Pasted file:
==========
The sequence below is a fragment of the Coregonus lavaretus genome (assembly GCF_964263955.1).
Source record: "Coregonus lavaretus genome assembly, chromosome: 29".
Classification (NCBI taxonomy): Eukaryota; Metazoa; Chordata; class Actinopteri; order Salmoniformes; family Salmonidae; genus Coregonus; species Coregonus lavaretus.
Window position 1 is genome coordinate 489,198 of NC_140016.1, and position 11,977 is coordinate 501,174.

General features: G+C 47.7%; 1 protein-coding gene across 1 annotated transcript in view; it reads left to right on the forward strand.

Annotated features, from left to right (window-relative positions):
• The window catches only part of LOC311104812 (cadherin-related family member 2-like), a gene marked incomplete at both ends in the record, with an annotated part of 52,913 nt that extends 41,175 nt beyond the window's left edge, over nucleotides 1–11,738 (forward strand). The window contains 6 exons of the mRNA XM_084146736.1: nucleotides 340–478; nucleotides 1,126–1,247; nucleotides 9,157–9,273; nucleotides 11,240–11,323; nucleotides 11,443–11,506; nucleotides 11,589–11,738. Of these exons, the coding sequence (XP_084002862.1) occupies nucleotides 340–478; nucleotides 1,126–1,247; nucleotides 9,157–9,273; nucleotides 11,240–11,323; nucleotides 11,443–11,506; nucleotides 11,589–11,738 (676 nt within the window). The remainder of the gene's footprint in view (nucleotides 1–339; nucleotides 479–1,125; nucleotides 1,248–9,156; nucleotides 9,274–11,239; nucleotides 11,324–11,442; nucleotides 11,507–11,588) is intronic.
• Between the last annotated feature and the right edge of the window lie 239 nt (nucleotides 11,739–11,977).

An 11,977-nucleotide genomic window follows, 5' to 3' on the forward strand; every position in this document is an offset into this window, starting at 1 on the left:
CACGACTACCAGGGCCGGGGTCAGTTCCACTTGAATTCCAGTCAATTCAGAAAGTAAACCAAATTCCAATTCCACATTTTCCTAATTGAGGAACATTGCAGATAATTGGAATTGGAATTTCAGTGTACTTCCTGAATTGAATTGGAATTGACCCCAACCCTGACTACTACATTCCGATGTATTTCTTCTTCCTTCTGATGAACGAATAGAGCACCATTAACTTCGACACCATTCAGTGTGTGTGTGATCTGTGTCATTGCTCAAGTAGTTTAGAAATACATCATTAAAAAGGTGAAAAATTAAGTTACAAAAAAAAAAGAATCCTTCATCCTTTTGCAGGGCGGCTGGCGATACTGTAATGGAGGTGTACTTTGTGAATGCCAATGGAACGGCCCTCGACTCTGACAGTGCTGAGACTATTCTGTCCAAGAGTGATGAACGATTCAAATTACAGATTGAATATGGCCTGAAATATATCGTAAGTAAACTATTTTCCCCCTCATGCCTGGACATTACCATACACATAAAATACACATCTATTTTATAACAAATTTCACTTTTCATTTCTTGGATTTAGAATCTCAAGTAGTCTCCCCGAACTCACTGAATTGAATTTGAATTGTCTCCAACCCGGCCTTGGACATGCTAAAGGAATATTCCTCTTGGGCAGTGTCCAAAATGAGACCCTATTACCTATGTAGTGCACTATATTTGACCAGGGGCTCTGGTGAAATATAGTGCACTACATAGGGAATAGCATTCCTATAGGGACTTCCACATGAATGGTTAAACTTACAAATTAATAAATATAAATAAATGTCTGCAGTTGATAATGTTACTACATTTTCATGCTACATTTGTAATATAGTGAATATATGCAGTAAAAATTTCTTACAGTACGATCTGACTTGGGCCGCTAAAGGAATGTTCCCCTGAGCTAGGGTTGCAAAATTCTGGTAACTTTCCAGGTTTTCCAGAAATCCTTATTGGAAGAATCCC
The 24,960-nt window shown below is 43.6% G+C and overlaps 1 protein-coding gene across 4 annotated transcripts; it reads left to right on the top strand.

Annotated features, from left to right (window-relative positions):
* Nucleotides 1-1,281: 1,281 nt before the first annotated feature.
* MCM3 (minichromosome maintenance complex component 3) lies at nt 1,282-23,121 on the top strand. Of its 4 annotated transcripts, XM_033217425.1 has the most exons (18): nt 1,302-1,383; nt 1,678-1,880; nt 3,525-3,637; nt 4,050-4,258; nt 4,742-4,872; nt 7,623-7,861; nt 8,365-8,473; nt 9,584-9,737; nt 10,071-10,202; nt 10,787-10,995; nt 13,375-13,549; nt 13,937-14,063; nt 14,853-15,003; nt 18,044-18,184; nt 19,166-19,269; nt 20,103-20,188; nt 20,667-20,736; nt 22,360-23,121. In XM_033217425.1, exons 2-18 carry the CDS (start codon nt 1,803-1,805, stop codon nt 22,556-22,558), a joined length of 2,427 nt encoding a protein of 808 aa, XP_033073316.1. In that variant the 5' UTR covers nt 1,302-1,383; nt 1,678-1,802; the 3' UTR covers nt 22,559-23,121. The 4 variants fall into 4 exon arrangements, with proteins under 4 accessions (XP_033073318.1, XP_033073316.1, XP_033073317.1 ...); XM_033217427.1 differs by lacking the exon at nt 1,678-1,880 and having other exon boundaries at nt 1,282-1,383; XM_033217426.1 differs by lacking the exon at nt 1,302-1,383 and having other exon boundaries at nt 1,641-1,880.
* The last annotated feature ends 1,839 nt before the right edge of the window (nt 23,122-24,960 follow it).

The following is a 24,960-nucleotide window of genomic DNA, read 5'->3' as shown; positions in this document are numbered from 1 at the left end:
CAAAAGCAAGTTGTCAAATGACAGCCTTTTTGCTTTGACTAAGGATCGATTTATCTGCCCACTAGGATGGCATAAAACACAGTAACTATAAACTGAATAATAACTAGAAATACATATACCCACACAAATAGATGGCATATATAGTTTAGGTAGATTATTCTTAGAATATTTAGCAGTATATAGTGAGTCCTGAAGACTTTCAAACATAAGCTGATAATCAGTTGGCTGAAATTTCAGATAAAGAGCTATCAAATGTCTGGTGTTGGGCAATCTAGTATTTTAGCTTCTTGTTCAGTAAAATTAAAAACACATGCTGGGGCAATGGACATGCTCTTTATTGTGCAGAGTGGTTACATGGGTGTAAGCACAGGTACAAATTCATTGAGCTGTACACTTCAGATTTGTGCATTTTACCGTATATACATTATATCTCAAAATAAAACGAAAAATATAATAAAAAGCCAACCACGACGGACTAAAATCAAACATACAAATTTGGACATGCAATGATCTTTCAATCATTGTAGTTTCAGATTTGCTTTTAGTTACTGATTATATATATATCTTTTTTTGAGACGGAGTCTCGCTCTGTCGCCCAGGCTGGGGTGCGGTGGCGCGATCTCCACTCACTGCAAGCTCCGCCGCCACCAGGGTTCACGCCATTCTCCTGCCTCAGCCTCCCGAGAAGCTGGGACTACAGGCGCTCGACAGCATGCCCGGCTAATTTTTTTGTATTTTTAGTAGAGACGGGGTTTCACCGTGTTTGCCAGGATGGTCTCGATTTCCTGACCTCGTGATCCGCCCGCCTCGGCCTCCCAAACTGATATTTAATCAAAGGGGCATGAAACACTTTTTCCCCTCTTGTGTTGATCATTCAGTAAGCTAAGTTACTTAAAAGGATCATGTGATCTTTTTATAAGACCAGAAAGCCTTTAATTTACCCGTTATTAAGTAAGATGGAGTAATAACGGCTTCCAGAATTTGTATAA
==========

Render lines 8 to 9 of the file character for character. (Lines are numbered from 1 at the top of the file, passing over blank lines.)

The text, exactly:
• Between the last annotated feature and the right edge of the window lie 239 nt (nucleotides 11,739–11,977).

An 11,977-nucleotide genomic window follows, 5' to 3' on the forward strand; every position in this document is an offset into this window, starting at 1 on the left: